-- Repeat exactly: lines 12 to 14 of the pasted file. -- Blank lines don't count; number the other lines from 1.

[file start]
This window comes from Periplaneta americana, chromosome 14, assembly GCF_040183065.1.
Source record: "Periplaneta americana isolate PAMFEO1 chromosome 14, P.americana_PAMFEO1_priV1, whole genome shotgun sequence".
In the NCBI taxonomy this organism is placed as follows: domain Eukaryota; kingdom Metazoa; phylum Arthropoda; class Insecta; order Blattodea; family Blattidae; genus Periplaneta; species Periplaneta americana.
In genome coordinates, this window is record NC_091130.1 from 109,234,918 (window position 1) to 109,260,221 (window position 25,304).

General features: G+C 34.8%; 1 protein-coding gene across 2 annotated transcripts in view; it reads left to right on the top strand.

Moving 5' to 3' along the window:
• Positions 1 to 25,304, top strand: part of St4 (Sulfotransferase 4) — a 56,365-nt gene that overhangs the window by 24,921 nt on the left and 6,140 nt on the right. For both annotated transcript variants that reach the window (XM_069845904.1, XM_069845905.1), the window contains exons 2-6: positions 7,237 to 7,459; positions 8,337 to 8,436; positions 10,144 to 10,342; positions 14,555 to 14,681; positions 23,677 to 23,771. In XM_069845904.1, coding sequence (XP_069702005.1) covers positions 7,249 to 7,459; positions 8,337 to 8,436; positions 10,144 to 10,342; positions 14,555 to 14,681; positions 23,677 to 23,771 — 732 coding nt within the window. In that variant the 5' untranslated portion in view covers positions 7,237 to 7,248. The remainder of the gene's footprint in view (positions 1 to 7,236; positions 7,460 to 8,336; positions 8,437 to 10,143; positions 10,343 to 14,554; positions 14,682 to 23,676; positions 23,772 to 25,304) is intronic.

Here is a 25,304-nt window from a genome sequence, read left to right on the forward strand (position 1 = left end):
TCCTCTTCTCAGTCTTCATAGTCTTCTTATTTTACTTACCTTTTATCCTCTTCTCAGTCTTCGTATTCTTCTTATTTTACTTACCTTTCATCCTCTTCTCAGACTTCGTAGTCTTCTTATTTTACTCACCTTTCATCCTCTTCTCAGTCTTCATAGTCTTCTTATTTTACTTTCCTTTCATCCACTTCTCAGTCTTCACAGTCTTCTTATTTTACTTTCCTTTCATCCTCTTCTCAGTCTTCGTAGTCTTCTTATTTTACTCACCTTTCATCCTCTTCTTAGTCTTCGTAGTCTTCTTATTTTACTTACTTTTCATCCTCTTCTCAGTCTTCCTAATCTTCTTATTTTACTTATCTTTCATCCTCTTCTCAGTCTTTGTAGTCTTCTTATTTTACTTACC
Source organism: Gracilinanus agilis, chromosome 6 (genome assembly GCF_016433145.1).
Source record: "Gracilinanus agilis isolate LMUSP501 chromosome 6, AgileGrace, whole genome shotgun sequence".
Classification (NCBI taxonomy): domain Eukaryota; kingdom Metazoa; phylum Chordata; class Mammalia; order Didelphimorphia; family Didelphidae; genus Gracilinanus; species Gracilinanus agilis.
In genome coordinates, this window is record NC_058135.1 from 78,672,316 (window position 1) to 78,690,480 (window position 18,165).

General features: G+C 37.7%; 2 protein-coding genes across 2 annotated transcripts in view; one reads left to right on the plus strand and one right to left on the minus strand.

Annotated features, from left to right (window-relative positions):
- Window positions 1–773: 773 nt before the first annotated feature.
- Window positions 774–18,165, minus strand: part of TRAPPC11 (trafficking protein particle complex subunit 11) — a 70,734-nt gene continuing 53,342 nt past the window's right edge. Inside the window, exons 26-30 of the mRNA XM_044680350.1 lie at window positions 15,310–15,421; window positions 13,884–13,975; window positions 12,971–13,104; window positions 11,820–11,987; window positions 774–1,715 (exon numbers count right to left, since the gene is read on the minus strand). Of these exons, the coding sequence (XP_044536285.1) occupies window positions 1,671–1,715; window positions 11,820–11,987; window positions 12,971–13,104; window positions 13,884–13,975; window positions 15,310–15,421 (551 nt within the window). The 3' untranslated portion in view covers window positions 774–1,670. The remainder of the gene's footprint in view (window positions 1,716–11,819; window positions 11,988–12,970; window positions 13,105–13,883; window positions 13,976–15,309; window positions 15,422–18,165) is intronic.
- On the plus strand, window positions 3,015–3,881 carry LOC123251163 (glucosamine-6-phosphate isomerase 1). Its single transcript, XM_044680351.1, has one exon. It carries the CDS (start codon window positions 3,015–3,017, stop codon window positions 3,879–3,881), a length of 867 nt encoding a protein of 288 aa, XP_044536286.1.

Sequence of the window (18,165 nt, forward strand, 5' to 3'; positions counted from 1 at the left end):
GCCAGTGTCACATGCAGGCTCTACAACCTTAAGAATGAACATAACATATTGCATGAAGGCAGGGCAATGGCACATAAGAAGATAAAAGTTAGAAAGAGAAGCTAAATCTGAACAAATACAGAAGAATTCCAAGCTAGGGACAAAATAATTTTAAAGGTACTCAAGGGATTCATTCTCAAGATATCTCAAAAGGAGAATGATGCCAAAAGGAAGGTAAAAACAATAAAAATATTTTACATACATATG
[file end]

Classification (NCBI taxonomy): domain Eukaryota; kingdom Metazoa; phylum Chordata; class Mammalia; order Didelphimorphia; family Didelphidae; genus Gracilinanus; species Gracilinanus agilis.
In genome coordinates, this window is record NC_058135.1 from 78,672,316 (window position 1) to 78,690,480 (window position 18,165).

General features: G+C 37.7%; 2 protein-coding genes across 2 annotated transcripts in view; one reads left to right on the plus strand and one right to left on the minus strand.